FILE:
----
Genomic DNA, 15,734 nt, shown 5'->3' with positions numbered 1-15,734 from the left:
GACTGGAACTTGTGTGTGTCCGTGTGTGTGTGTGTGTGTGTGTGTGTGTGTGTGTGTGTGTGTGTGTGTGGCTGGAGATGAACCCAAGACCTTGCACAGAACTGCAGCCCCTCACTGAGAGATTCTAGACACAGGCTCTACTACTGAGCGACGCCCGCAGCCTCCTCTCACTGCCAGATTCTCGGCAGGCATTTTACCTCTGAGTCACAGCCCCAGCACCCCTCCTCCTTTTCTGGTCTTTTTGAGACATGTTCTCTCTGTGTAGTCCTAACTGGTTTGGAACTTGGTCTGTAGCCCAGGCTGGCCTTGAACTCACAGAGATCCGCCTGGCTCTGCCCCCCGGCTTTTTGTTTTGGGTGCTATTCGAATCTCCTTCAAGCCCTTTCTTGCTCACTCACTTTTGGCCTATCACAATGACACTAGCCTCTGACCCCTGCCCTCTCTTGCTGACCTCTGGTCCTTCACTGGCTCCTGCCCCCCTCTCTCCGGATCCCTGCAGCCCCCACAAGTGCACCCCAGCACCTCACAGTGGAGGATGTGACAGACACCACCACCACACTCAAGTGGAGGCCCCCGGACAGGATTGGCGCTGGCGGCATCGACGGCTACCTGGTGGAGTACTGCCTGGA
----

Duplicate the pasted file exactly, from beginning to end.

Genomic DNA, 15,734 nt, shown 5'->3' with positions numbered 1-15,734 from the left:
GACTGGAACTTGTGTGTGTCCGTGTGTGTGTGTGTGTGTGTGTGTGTGTGTGTGTGTGTGTGTGTGTGTGGCTGGAGATGAACCCAAGACCTTGCACAGAACTGCAGCCCCTCACTGAGAGATTCTAGACACAGGCTCTACTACTGAGCGACGCCCGCAGCCTCCTCTCACTGCCAGATTCTCGGCAGGCATTTTACCTCTGAGTCACAGCCCCAGCACCCCTCCTCCTTTTCTGGTCTTTTTGAGACATGTTCTCTCTGTGTAGTCCTAACTGGTTTGGAACTTGGTCTGTAGCCCAGGCTGGCCTTGAACTCACAGAGATCCGCCTGGCTCTGCCCCCCGGCTTTTTGTTTTGGGTGCTATTCGAATCTCCTTCAAGCCCTTTCTTGCTCACTCACTTTTGGCCTATCACAATGACACTAGCCTCTGACCCCTGCCCTCTCTTGCTGACCTCTGGTCCTTCACTGGCTCCTGCCCCCCTCTCTCCGGATCCCTGCAGCCCCCACAAGTGCACCCCAGCACCTCACAGTGGAGGATGTGACAGACACCACCACCACACTCAAGTGGAGGCCCCCGGACAGGATTGGCGCTGGCGGCATCGACGGCTACCTGGTGGAGTACTGCCTGGA